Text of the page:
More of the same! Rates ended the week from Wednesday to Wednesday exactly where it started, but the volatility was actually greater than last week! But there is some hope in sight. The S&P 500 is almost 10% off of is all time high set in September which could spook investors and cause them to seek the safety of mortgage bonds. Mortgage bond prices, and in turn mortgage interest rates, are a product of supply and demand. When investors are in a “risk off” position, they will purchase safer investments, such as mortgage bonds. As more investors seek to purchase mortgage bonds, the bond prices are pushed higher due to simple supply and demand. So as those bond prices increase, the yield from those bonds actually decrease.
For a simple example, an investor might be willing to purchases a mortgage bond that pays 5% for $100. In this case, the investor will earn $5/ year. However, if other investors want the security of holding mortgage bonds, they might be willing to pay $110 to purchase the 5% bond from the original investor. Although the 2nd investor will still received the same $5/ year, they payed $110 to get it. Now the yield for the second investor is actually about 4.5% (5%/ $110), less than the original investor’s yield of 5%.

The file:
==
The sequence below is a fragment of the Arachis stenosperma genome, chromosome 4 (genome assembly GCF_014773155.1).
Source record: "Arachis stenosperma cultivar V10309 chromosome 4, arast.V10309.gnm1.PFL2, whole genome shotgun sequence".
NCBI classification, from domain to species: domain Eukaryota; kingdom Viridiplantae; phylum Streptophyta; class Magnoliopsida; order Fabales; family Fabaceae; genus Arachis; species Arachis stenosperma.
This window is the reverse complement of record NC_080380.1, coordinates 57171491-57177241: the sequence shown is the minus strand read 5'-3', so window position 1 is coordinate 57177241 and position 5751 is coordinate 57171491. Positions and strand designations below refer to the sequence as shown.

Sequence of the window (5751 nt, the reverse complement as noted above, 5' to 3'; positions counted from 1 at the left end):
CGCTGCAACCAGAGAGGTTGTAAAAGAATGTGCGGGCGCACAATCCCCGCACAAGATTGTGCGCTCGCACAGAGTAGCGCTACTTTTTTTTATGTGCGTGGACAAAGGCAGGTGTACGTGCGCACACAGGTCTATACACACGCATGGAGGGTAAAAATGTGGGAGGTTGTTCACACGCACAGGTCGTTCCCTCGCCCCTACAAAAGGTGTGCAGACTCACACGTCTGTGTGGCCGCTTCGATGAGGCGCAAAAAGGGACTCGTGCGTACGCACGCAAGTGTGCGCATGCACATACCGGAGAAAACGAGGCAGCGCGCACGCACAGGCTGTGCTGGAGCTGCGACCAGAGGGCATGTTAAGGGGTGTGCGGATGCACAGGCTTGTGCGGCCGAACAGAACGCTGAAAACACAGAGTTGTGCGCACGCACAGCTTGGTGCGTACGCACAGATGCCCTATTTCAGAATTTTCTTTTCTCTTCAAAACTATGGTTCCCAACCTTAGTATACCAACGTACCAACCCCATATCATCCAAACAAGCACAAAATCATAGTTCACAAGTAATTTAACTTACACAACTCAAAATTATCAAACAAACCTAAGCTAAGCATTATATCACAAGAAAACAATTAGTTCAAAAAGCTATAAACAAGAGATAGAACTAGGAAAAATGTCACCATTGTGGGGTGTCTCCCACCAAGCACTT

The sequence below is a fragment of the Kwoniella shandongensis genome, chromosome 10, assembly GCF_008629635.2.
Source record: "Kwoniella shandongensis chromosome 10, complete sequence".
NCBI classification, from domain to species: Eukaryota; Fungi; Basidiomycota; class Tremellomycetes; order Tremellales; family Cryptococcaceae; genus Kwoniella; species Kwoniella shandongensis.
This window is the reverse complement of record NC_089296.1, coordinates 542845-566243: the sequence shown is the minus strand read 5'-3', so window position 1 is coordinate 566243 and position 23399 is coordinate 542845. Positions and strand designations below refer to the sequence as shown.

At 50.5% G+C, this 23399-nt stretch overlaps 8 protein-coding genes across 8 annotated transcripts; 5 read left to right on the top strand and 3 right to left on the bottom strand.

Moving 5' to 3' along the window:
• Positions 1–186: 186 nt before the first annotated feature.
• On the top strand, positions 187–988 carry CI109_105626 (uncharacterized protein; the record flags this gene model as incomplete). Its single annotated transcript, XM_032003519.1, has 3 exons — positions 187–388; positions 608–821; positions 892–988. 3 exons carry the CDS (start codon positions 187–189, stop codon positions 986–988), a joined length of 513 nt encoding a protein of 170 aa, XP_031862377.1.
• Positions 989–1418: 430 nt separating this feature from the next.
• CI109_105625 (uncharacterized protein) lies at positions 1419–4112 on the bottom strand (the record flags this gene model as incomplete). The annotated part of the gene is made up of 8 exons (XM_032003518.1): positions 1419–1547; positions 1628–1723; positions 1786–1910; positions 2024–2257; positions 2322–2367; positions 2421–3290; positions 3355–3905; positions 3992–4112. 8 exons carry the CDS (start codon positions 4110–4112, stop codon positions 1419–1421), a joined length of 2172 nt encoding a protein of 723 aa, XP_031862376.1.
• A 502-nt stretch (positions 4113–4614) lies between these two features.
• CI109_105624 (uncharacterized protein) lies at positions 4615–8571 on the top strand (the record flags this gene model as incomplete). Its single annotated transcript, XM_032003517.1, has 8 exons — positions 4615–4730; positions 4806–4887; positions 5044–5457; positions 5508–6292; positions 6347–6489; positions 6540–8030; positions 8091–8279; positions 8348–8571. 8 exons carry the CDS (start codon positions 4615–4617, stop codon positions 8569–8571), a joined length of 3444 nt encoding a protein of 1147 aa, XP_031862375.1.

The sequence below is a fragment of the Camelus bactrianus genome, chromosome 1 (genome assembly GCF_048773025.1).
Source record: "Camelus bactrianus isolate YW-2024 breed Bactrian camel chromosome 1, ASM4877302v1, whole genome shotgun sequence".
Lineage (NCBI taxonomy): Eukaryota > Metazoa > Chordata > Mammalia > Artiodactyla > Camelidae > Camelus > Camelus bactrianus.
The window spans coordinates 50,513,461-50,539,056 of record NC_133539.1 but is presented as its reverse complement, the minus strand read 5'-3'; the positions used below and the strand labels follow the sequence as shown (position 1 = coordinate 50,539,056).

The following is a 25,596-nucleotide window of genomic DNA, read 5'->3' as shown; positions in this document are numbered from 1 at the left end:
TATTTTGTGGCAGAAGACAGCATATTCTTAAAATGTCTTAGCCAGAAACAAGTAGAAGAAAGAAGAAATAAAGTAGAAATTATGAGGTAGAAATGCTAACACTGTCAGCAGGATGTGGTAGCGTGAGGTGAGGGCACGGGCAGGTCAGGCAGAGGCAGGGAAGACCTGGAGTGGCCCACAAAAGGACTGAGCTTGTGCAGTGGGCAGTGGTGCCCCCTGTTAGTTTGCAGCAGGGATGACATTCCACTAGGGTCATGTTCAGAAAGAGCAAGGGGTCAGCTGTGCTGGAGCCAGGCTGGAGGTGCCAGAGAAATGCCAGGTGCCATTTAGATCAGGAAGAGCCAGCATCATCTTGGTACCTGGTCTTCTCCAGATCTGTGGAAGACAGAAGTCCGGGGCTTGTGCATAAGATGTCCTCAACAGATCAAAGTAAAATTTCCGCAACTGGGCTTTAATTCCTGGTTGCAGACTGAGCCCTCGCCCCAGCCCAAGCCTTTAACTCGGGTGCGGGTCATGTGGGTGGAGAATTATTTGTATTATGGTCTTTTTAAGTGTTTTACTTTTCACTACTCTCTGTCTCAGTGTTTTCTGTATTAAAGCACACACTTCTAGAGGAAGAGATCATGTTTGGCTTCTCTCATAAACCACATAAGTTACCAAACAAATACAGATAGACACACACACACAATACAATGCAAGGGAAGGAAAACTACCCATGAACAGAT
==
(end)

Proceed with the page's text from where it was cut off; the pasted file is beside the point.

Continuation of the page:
So how does this apply to your new mortgage? Well, an educated investor should be indifferent in purchasing a 5% bond for $110 or a new 4.5% bond for $100. That means we can now lock in new loans at 4.5% instead of 5% and the borrower saves money while the investor earns less.
This can be confusing and unintuitive so make sure you are working with a mortgage professional who understands the markets! As always, If you have any specific questions or scenarios you would like to discuss, I am always happy to help!